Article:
“They’re just so quiet. People don’t see them even though they’re right there,” says Tracy Rittenhouse of the Connecticut bobcats she is studying. “I think they’re living in places more urban than we ever imagined.”
Her students have shown her pictures of a bobcat they spied in the parking lot of the Young Building on campus. “Bobcats are very good at avoiding people even though they’re active at all times of the day and night.”
Rittenhouse, associate professor of natural resources and the environment, was asked to help analyze data for The Bobcat Project that Connecticut’s Department of Energy and Environmental Protection (DEEP) began last year.
Despite having studied the state’s populations of everything from salamanders and bats to deer and bear, she finds this survey “super exciting.” Few in-depth studies have been done on bobcats anywhere in the country. So there’s a lot to learn.
“THEY ARE MORE COMMON THAN I THOUGHT. THAT’S MY BIGGEST TAKE-HOME THUS FAR.”
Q. If it’s not breaking into my garage, why should I care about this wildlife, where it is, and in what numbers?
A. Wildlife serve as an indicator of habitat quality: If it can support a salamander population, it’s a healthy stream. We’re in this exurban landscape here in Connecticut, this intermix of urban and forest. Having these healthy ecosystems gives us better air quality and better water quality and improves the spaces that we live in. And I think people like to look out their window and see trees and see flowing water. Your day is a little better when you get a bit of that, right?
Q. Growing up, did you bring forest creatures and strays home?
A. I was not that child. I think most people in wildlife are, but I was more of a suburbanite. I grew up in a two-kid-one-dog-two-car-garage house outside Minneapolis. Most of my day-to-day experiences were going to the playground across the street. I remember mallard ducks on the pond.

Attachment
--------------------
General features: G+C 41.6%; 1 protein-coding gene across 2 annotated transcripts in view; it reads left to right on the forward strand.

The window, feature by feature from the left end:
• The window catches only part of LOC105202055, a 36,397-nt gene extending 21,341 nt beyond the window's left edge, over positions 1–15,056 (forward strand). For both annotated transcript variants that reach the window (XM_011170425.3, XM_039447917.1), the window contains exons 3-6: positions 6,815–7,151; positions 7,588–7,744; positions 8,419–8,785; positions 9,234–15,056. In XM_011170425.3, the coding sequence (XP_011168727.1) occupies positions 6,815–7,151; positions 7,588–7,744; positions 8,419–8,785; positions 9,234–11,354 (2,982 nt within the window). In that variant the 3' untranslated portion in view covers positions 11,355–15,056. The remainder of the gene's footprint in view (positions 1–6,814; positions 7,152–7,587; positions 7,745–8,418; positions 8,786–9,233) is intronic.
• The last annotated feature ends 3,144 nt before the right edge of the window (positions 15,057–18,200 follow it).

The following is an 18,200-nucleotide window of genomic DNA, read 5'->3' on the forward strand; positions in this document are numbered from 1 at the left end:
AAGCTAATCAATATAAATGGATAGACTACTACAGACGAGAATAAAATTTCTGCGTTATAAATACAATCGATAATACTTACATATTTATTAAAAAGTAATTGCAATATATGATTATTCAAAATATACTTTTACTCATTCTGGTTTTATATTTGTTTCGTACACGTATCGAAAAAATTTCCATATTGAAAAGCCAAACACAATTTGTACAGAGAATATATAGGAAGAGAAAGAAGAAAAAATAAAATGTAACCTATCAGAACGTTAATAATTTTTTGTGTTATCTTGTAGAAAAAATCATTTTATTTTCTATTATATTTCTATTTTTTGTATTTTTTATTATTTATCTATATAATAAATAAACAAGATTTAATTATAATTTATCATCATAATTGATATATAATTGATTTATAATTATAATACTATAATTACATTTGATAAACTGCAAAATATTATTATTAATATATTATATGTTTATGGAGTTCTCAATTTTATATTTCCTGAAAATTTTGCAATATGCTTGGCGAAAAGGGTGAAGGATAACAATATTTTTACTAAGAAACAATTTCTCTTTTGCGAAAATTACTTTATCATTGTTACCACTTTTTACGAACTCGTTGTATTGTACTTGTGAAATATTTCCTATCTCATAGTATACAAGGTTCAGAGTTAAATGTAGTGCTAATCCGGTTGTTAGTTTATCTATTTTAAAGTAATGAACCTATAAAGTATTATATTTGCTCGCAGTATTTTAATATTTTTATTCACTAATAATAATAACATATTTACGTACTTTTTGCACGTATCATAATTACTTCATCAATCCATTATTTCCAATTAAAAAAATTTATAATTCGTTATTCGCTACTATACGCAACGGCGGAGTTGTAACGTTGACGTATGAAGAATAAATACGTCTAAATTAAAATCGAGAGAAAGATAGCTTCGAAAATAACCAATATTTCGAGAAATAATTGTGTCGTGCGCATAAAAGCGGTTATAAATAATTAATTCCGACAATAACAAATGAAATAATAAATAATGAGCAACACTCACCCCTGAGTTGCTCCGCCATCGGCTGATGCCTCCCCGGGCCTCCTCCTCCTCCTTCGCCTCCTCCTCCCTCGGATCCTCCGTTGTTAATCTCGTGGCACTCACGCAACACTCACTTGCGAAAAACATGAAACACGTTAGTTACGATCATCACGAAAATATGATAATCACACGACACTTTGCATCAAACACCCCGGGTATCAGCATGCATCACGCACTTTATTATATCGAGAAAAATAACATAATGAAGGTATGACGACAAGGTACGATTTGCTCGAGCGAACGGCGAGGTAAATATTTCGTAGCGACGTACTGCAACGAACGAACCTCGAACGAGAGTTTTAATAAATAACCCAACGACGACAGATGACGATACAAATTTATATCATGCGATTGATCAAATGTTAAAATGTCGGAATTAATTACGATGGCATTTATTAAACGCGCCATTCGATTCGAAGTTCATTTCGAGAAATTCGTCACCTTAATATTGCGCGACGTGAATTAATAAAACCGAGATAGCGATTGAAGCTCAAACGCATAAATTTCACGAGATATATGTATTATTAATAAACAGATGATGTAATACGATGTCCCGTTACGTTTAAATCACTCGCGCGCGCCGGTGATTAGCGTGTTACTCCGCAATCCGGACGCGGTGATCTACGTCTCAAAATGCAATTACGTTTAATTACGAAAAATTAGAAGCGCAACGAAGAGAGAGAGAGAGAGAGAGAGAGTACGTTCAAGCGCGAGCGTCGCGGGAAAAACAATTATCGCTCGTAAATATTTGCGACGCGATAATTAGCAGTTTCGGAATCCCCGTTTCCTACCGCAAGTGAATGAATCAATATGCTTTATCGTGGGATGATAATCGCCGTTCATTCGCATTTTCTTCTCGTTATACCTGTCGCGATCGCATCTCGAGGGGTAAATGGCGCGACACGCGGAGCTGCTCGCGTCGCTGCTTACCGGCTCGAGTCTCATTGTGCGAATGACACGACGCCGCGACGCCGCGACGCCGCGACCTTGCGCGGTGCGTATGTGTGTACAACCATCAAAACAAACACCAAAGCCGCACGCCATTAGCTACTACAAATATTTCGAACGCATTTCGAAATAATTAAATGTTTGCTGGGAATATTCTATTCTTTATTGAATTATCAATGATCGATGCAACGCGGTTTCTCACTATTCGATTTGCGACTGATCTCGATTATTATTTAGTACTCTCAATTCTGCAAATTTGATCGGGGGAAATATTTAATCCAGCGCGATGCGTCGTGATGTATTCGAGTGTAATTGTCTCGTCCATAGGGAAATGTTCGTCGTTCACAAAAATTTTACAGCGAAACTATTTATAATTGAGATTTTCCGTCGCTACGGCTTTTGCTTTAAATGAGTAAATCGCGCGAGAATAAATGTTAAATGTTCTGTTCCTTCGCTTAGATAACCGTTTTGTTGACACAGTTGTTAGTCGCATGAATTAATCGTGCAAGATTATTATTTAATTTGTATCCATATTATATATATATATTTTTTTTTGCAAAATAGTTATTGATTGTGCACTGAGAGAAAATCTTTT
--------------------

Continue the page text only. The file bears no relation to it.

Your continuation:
Q. So what did foster this career interest?
A. I watched the Discovery Channel — a lot. And my family took road trips every year to national parks. I got to see the big charismatic places and to appreciate how fortunate we are to live here because of the awe-inspiring places that our national parks really are.
Q. What stands out from those trips?
A. I loved going to Glacier National Park and seeing the glaciers and the grizzly bears. My mom read “Night of the Grizzlies” out loud to us. Very scary book. [It recounts the true story of two separate fatal grizzly attacks at Glacier on one night in 1967.] We were camping in a tent trailer and my dad did not sleep at all.
I remember going to Yellowstone and being so excited and then being disappointed when I realized that there were human footprints everywhere. Before they had rules about staying on the path, people had had what I perceived as a negative influence on this beautiful place. And so I learned about how important it is to have managers, to have people who are making decisions about how to use the land.
Q. You attended undergrad at University of Wisconsin-Madison. How are your students here different than you and your peers were then?
A. We still thought we could protect all the species. These students are asking, How do we have forest that still has any wildlife populations in it? They think they are inheriting a planet that’s going to see a lot of change, and they’re going to be responsible for living in that change and managing that change, and they’re kind of bracing themselves for difficult decisions.
Q. That is so depressing.
A. [Laughs.] So one of the good things about studying population dynamics is seeing how resilient many wildlife populations are. Deer drop to very low numbers and become abundant again. And turkey. Raptors. So we know it’s possible for populations to rebound. There’s a natural capacity to survive. And that’s a good take-home from population dynamics. You don’t have to save every individual to save the population.
Q. Your children are 7 and 10. How are you passing an appreciation for nature on to them?
A. We try to go on a hike every weekend, even if it’s 20 minutes. We’ve gone to the Grand Canyon, Zion, and Bryce. No pop-up trailers, though. We cheat and hotel it.
And then there’s this — in a discussion about college I mentioned going to school in Milwaukee and Rittenhouse said she spent a summer there training to be a prima ballerina. So of course I asked:
Q: You could have been a prima ballerina?
A. I danced. I was reasonably good. I spent the summer between freshman and sophomore year of high school training with the Milwaukee Ballet. We took a class on everything you had to do to be a prima and one of the things was not to go to college. My reaction to that was: I’m going to go to college. I still danced all through high school, but I stopped living that dream that I was going to be the next big star.
Q: Did you dance in college?
A. No but I did think about majoring in voice.
Q. Wait, you sing too?
A. Yes. I didn’t pursue it, though. I had a choral director who said: You sing because you like to sing. To do it as a career, you have to be driven to sing.